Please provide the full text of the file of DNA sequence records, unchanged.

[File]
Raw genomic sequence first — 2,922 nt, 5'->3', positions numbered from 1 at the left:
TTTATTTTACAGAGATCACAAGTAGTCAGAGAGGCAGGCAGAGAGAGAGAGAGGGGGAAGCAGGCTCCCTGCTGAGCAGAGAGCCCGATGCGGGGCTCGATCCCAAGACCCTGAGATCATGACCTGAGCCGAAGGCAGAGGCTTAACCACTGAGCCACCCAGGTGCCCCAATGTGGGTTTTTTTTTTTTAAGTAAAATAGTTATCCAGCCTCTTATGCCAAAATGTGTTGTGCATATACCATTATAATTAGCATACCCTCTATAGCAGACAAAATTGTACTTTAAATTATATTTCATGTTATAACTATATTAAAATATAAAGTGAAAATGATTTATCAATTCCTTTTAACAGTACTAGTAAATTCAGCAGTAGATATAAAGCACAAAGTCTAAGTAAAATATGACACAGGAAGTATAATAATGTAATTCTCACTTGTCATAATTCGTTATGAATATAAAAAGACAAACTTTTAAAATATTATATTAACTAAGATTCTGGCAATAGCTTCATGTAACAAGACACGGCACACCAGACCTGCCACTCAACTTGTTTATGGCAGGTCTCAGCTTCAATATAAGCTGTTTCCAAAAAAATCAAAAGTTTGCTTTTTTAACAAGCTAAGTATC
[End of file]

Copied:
Raw genomic sequence first — 2,922 nt, 5'->3', positions numbered from 1 at the left:
TTTATTTTACAGAGATCACAAGTAGTCAGAGAGGCAGGCAGAGAGAGAGAGAGGGGGAAGCAGGCTCCCTGCTGAGCAGAGAGCCCGATGCGGGGCTCGATCCCAAGACCCTGAGATCATGACCTGAGCCGAAGGCAGAGGCTTAACCACTGAGCCACCCAGGTGCCCCAATGTGGGTTTTTTTTTTTTAAGTAAAATAGTTATCCAGCCTCTTATGCCAAAATGTGTTGTGCATATACCATTATAATTAGCATACCCTCTATAGCAGACAAAATTGTACTTTAAATTATATTTCATGTTATAACTATATTAAAATATAAAGTGAAAATGATTTATCAATTCCTTTTAACAGTACTAGTAAATTCAGCAGTAGATATAAAGCACAAAGTCTAAGTAAAATATGACACAGGAAGTATAATAATGTAATTCTCACTTGTCATAATTCGTTATGAATATAAAAAGACAAACTTTTAAAATATTATATTAACTAAGATTCTGGCAATAGCTTCATGTAACAAGACACGGCACACCAGACCTGCCACTCAACTTGTTTATGGCAGGTCTCAGCTTCAATATAAGCTGTTTCCAAAAAAATCAAAAGTTTGCTTTTTTAACAAGCTAAGTATC